Mrs. Vance Goes To School

Learning and Teaching with Technology

What do they need to know?

Posted by MrsVance on October 9, 2007

OK. This blogging thing is certainly not as easy as it looks. I left NECC 2007 in Atlanta this summer with the zeal of a new convert. I was going to do this.

And I did.

Sort of.

Except that the first day of school hit. And shortly thereafter my network crashed. And I still don’t have the new MS Office installed on all of the computers in the school. And we are supposed to be using it for our report cards in a few weeks. So… enough moaning. I have gotten some help and can begin to see daylight again.

But even though the idea of blog writing was completely beyond my capabilities, I have been blog reading and thinking extensively. This past weekend I was able to watch Will Richardson’s Keynote Presentation at UPEI’s New Media Institute via a link on EdTechTalk. (And that in itself was extremely cool!) However, one thing that concerns me is the idea that there is an either/or decision to be made between the old way of doing things and the Web 2.0 way of doing things. In this new reality is there a value to memorizing anything at all, from spelling words to state capitals?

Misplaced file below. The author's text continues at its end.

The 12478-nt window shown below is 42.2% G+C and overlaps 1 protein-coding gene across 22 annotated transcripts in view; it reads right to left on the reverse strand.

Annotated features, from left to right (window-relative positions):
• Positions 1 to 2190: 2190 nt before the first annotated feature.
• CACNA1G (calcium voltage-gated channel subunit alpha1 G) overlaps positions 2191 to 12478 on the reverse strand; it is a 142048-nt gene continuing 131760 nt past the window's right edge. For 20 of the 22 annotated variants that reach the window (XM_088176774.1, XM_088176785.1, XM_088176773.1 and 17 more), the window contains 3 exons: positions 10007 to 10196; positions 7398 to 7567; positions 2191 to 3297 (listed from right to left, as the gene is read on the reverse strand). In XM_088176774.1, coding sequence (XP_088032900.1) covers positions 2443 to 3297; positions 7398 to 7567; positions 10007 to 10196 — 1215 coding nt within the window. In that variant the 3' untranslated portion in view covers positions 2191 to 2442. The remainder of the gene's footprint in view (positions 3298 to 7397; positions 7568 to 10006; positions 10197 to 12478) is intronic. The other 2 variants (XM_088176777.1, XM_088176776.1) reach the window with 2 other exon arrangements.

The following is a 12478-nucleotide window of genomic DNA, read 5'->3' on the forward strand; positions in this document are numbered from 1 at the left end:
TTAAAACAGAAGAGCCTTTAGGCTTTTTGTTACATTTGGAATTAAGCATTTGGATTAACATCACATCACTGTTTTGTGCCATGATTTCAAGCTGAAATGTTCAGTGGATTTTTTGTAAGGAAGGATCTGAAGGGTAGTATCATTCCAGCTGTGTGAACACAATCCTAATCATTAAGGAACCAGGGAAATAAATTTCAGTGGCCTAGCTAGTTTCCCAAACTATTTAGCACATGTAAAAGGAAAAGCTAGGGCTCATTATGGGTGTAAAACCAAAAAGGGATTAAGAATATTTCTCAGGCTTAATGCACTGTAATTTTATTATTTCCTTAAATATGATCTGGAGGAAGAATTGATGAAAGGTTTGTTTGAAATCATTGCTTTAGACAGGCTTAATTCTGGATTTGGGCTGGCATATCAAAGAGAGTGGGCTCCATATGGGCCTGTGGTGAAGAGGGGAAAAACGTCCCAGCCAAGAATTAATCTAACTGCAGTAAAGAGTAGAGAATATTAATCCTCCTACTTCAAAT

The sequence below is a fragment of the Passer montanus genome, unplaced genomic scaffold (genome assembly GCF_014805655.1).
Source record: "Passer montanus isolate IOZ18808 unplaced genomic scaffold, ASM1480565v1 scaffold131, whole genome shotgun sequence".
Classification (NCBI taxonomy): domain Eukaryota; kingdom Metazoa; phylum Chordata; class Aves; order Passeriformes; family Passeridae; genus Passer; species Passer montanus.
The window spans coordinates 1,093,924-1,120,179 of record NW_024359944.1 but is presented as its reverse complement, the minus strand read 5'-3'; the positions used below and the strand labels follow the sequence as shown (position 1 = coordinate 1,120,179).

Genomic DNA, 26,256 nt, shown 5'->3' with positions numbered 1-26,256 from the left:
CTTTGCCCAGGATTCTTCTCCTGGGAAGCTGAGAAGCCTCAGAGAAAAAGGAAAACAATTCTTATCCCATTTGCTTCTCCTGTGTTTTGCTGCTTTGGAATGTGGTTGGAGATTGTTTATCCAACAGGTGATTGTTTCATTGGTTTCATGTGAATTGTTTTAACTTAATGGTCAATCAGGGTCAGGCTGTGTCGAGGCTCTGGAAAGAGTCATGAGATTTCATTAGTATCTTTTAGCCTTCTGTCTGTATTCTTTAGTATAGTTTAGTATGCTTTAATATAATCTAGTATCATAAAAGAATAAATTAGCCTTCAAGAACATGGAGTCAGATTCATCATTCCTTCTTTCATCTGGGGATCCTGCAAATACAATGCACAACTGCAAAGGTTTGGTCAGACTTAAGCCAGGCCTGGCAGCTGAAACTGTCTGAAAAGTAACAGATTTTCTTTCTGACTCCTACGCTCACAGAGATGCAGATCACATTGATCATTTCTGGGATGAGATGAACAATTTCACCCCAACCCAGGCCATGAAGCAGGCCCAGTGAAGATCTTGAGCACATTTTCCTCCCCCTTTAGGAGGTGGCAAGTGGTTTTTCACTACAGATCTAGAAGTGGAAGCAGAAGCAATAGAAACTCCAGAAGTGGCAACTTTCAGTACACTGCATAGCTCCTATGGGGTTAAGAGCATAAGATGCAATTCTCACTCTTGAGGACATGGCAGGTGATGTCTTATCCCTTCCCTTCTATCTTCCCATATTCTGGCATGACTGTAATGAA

The biggest hurdle to fully exploiting this hyper-connected digital world, is being able to trust/verify the information one finds. CoolCatTeacher covered this extensively back in September. It seems to me that a prerequisite for being able to validate the information one finds on the internet is a deep and broad pool of background knowledge. Our students should be able to compare the information they find to the information they already know. They should start by looking for inconsistencies – the things that just don’t seem to fit into their preconceived notions of what is true and correct. Ideally, as they move through our schools they will narrow the gap between the ideas in their heads and ‘truth’. I know that is just a starting place. But if there is no knowledge that you truly own, then where do you start?

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